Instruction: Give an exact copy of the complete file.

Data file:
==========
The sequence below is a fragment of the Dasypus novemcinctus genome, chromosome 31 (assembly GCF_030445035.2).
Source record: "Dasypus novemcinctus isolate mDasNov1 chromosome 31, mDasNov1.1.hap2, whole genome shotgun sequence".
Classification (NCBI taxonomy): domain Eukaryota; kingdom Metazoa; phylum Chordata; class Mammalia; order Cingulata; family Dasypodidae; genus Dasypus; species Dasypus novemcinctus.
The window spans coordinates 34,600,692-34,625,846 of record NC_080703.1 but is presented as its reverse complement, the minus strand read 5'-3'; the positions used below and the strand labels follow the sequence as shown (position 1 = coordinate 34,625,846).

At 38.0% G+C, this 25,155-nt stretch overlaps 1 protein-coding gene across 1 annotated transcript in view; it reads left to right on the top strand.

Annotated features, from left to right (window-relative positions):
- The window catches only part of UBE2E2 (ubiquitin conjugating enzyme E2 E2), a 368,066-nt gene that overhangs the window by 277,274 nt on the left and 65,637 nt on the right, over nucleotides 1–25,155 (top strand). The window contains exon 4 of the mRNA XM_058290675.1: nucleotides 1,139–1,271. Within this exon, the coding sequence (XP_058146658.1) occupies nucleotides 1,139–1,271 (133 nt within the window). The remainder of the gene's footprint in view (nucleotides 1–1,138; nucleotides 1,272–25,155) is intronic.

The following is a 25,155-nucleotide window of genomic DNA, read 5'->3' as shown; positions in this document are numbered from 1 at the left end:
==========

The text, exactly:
The sequence below is a fragment of the Dasypus novemcinctus genome, chromosome 31 (assembly GCF_030445035.2).
Source record: "Dasypus novemcinctus isolate mDasNov1 chromosome 31, mDasNov1.1.hap2, whole genome shotgun sequence".
Classification (NCBI taxonomy): domain Eukaryota; kingdom Metazoa; phylum Chordata; class Mammalia; order Cingulata; family Dasypodidae; genus Dasypus; species Dasypus novemcinctus.
The window spans coordinates 34,600,692-34,625,846 of record NC_080703.1 but is presented as its reverse complement, the minus strand read 5'-3'; the positions used below and the strand labels follow the sequence as shown (position 1 = coordinate 34,625,846).

At 38.0% G+C, this 25,155-nt stretch overlaps 1 protein-coding gene across 1 annotated transcript in view; it reads left to right on the top strand.

Annotated features, from left to right (window-relative positions):
- The window catches only part of UBE2E2 (ubiquitin conjugating enzyme E2 E2), a 368,066-nt gene that overhangs the window by 277,274 nt on the left and 65,637 nt on the right, over nucleotides 1–25,155 (top strand). The window contains exon 4 of the mRNA XM_058290675.1: nucleotides 1,139–1,271. Within this exon, the coding sequence (XP_058146658.1) occupies nucleotides 1,139–1,271 (133 nt within the window). The remainder of the gene's footprint in view (nucleotides 1–1,138; nucleotides 1,272–25,155) is intronic.

The following is a 25,155-nucleotide window of genomic DNA, read 5'->3' as shown; positions in this document are numbered from 1 at the left end: